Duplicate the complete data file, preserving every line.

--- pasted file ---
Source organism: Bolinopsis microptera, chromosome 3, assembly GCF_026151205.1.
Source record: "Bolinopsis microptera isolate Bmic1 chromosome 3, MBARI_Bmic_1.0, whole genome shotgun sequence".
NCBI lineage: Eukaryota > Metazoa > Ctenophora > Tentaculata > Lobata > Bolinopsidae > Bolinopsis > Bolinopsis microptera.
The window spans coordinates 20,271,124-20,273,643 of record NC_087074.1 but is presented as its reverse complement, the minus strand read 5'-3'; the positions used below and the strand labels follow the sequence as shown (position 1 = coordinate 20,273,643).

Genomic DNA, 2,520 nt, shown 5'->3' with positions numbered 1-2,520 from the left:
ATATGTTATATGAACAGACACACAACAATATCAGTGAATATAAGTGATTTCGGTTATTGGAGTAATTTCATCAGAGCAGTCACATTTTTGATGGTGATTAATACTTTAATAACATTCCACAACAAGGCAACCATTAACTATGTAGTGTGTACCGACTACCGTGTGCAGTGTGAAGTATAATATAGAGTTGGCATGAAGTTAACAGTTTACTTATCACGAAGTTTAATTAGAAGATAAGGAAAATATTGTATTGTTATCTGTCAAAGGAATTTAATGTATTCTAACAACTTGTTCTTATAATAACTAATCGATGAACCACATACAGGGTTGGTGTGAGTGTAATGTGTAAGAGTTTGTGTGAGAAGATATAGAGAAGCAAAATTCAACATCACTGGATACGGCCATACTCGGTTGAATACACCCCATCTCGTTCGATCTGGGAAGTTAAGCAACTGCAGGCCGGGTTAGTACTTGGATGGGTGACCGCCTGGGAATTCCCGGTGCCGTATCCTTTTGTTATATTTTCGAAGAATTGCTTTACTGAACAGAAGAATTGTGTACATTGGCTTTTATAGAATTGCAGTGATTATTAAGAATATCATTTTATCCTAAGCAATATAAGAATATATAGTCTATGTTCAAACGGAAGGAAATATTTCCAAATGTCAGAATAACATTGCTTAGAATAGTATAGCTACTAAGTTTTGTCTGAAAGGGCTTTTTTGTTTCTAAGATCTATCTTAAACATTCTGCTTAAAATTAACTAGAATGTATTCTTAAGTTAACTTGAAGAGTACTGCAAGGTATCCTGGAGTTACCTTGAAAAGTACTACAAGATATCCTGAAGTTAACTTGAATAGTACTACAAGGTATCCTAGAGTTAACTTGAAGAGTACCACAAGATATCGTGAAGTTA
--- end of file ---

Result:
Source organism: Bolinopsis microptera, chromosome 3, assembly GCF_026151205.1.
Source record: "Bolinopsis microptera isolate Bmic1 chromosome 3, MBARI_Bmic_1.0, whole genome shotgun sequence".
NCBI lineage: Eukaryota > Metazoa > Ctenophora > Tentaculata > Lobata > Bolinopsidae > Bolinopsis > Bolinopsis microptera.
The window spans coordinates 20,271,124-20,273,643 of record NC_087074.1 but is presented as its reverse complement, the minus strand read 5'-3'; the positions used below and the strand labels follow the sequence as shown (position 1 = coordinate 20,273,643).

Genomic DNA, 2,520 nt, shown 5'->3' with positions numbered 1-2,520 from the left:
ATATGTTATATGAACAGACACACAACAATATCAGTGAATATAAGTGATTTCGGTTATTGGAGTAATTTCATCAGAGCAGTCACATTTTTGATGGTGATTAATACTTTAATAACATTCCACAACAAGGCAACCATTAACTATGTAGTGTGTACCGACTACCGTGTGCAGTGTGAAGTATAATATAGAGTTGGCATGAAGTTAACAGTTTACTTATCACGAAGTTTAATTAGAAGATAAGGAAAATATTGTATTGTTATCTGTCAAAGGAATTTAATGTATTCTAACAACTTGTTCTTATAATAACTAATCGATGAACCACATACAGGGTTGGTGTGAGTGTAATGTGTAAGAGTTTGTGTGAGAAGATATAGAGAAGCAAAATTCAACATCACTGGATACGGCCATACTCGGTTGAATACACCCCATCTCGTTCGATCTGGGAAGTTAAGCAACTGCAGGCCGGGTTAGTACTTGGATGGGTGACCGCCTGGGAATTCCCGGTGCCGTATCCTTTTGTTATATTTTCGAAGAATTGCTTTACTGAACAGAAGAATTGTGTACATTGGCTTTTATAGAATTGCAGTGATTATTAAGAATATCATTTTATCCTAAGCAATATAAGAATATATAGTCTATGTTCAAACGGAAGGAAATATTTCCAAATGTCAGAATAACATTGCTTAGAATAGTATAGCTACTAAGTTTTGTCTGAAAGGGCTTTTTTGTTTCTAAGATCTATCTTAAACATTCTGCTTAAAATTAACTAGAATGTATTCTTAAGTTAACTTGAAGAGTACTGCAAGGTATCCTGGAGTTACCTTGAAAAGTACTACAAGATATCCTGAAGTTAACTTGAATAGTACTACAAGGTATCCTAGAGTTAACTTGAAGAGTACCACAAGATATCGTGAAGTTA